Trump's new trade idea may be a bigger mistake than tariffs
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- President Donald Trump and his administration are attempting to impose quotas instead of tariffs on six major trading partners.
- The quotas would limit the amount of steel or aluminum a country can send to the US in a year.
- According to trade experts, quotas impose similar economic problems as tariffs, such as inflationary pressure, but also present unique issues.
- Quotas open the door for corruption, don't raise revenue, and violate international trading rules.
President Donald Trump once again backed off a serious trade threat on Monday by extending steel and aluminum tariff exemptions for six US allies, but the president's new trade goal may be even worse news for the global economy.
The decision gave these countries 30 more days to work out a deal with the US to curb steel and aluminum trade imbalances. But, the Trump administration's stated goal for the negotiations may actually make the situation worse according to trade experts.
In Monday's statement, the Trump administration insisted that any country wanting to be exempted from the metal tariffs must agree to a quota system.
"In all of these negotiations, the Administration is focused on quotas that will restrain imports, prevent transshipment, and protect the national security," the statement said.
The Trump administration also already secured an agreement with South Korea which would exempt the country in exchange for a quota. The quota allows South Korea to export 70% of the average steel volume sent to the US over the past three years.
Peter Navarro, director of the White House National Trade Council, confirmed the quota goal during a talk hosted by the American Iron and Steel Institute and the Steel Manufacturers Association
"The guiding principle of this administration, from the president down to his team, is that any country or entity like the European Union, which is exempt from the tariffs, will have a quota and other restrictions," Navarro said.
Quotas hurt just as much as tariffs
Quotas, also known voluntary export restrictions (VER), may sound like a softer approach compared to tariffs but the approach may actually cause more problems than it solves according to experts.
On a basic level, a quota still presents similar economic issues as tariffs: it means the supply of a good from overseas decreases and the price subsequently rises. This in turn drives up costs for producers in the US and increases prices for consumers.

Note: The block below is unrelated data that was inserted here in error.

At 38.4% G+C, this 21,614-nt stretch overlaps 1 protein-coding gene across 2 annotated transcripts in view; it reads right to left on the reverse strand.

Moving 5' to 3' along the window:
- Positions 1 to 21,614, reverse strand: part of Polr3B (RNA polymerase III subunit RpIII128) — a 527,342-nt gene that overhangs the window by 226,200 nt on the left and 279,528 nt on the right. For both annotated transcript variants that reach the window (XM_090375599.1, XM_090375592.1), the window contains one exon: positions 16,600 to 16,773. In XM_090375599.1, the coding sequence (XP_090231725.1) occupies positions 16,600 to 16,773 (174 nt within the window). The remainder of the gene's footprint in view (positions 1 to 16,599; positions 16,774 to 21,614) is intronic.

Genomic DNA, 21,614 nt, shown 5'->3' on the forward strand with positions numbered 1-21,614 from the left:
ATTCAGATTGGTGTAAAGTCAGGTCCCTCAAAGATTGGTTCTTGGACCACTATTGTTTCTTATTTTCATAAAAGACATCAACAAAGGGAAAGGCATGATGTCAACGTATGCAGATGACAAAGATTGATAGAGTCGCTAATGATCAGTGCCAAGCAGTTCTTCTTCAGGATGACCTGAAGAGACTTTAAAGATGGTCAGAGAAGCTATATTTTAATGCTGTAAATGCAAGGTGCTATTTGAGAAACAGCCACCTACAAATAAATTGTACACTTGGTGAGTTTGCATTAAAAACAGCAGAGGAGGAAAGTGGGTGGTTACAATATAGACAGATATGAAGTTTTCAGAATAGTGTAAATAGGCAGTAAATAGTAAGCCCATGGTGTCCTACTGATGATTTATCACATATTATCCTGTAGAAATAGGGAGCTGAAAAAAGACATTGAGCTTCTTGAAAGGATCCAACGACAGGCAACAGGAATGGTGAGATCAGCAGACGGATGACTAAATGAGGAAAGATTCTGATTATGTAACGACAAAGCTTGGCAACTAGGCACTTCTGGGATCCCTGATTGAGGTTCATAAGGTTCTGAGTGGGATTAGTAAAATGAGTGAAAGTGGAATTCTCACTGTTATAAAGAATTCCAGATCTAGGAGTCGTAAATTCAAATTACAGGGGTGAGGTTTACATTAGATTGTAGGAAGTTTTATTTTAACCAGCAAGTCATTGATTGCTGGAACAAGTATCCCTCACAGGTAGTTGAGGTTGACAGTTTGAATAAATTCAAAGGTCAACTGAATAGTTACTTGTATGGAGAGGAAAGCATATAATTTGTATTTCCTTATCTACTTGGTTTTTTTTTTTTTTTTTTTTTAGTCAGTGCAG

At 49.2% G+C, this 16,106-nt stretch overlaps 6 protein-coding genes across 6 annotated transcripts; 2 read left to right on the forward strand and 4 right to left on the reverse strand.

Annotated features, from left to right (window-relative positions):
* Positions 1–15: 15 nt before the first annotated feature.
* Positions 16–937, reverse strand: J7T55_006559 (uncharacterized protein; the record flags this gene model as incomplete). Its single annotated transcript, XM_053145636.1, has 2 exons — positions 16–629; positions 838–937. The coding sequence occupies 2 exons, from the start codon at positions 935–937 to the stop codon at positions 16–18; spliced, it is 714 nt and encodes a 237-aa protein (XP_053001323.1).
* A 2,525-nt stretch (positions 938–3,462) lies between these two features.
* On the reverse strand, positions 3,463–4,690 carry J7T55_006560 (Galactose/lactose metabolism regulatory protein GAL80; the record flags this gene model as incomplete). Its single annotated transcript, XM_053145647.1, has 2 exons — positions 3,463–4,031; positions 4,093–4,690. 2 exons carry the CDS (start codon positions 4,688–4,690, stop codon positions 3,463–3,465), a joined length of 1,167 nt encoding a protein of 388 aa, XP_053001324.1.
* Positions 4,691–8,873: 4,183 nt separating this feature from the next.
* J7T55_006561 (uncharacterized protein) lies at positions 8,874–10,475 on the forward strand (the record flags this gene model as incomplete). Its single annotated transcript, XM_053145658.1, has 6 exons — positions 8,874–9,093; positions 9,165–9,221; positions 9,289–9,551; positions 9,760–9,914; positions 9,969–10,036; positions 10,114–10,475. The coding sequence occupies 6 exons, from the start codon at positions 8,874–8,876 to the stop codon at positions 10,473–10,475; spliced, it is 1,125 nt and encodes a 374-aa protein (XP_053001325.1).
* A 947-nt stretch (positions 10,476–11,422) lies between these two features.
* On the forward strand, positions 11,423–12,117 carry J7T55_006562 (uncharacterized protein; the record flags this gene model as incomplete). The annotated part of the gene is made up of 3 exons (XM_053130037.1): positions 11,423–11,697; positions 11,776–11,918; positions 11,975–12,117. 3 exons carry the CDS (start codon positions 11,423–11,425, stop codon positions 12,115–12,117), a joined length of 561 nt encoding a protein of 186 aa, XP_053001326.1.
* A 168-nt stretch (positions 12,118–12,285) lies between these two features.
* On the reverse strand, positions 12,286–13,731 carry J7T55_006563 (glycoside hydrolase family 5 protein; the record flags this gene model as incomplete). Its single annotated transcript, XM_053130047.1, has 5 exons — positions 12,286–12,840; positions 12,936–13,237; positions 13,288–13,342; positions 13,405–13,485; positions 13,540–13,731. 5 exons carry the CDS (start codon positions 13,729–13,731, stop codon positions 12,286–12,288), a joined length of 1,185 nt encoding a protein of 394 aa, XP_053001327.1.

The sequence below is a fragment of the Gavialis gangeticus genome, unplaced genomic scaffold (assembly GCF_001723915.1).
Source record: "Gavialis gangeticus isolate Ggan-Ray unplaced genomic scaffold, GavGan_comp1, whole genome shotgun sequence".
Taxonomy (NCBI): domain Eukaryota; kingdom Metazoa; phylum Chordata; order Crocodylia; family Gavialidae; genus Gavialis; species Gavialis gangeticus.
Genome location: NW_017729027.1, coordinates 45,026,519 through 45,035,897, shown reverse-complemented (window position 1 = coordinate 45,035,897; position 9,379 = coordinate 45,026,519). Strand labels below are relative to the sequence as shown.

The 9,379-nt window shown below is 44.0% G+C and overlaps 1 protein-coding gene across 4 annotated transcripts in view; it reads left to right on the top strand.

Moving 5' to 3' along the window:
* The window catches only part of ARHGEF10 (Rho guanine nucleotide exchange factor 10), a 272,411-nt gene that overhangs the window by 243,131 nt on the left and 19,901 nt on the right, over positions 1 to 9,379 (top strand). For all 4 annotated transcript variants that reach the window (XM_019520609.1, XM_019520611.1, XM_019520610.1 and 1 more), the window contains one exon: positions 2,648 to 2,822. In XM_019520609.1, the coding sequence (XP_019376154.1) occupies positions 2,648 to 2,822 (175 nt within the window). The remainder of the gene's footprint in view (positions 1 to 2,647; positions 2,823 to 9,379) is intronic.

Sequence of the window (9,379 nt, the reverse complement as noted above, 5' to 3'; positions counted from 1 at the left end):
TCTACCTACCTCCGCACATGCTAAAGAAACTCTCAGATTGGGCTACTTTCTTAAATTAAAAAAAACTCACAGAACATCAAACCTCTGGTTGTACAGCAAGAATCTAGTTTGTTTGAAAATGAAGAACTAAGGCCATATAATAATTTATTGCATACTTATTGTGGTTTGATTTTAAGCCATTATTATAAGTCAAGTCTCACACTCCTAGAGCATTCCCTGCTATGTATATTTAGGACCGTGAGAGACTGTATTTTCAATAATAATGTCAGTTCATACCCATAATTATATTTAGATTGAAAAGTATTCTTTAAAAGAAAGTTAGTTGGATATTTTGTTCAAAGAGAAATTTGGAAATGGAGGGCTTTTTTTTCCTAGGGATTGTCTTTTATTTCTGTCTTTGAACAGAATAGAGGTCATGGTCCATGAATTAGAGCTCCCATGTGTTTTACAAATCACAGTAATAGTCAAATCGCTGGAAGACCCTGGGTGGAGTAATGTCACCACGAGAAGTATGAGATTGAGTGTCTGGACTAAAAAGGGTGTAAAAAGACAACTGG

Plus, quotas are missing one specific benefit of a tariff - tax revenue for the US. In fact, a quota, or VER, could result in tax revenue for foreign governments if they sell export rights to companies, Dmitry Grozoubinski, an expert at the International Centre for Trade and Sustainable Development, pointed out.
"While fairly regressive and counterproductive, tariffs are still ultimately a form of tax in that they raise government revenue which can be reinvested," Grozoubinski said Monday. "A VER has all the downsides of a tariff, without any of the revenue."
Thus, a quota has all the economic downside of a tariff without the budgetary upside.
Problems beyond economics
Beyond the revenue problem, Chad Bown, a senior fellow at the Peterson Institute for International Economics, told Business Insider that a quota system also opens the door for corruption.
In order to control the amount of a metal being sent to the US and abide by the quota, Bown said, a country typically gives out licenses to certain businesses to sell to the US. Since the US is a lucrative market for exporters, businesses will do whatever they can to get those licenses.
"That breeds corruption," Bown said. "Because if I'm a government bureaucrat, I'm the one who gets to decide who gets the license. Well, now someone is willing to pay me something for that because it is so valuable. This is why the United States has, for decades, discouraged the use of quotas in countries around the world."
The US is not expected to allocate the licenses under the new system, though the details of the agreements are not clear, so these issues could pop up in other nations. This isn't to say that such corruption will occur, Bown said, but a quota system certainly opens up the possibility.
A third and final problem with the quota idea, according to Simon Lester, a trade policy analyst at the Cato Institute, is that it breaks international trade rules.
"[VERs] were a problem in the 1980s, and were prohibited in Article 11.1(b) of the WTO's Safeguards Agreement," Lester told Business Insider in an email Tuesday. "By agreeing to them, the US and the other country are pretty clearly violating WTO rules."
As Lester alluded to, the most famous example of VERs is probably the US agreement with Japan to limit imports of cars in the 1980s. The goal was to protect struggling US automakers from more efficient Japanese producers. According to most studies of the VERs, the boost helped in the short-run but was ultimately ineffective at best.
The decade of negotiations eventually led to Japan leaving bilateral trade negotiations with the US and working on a multilateral basis through the WTO.
All of the trade experts Business Insider spoke with say economic problems, the possibility for corruption, and the likelihood of undermining the international trading order mean Trump's push for quotas instead of tariffs may make the US trade situation worse, not better.
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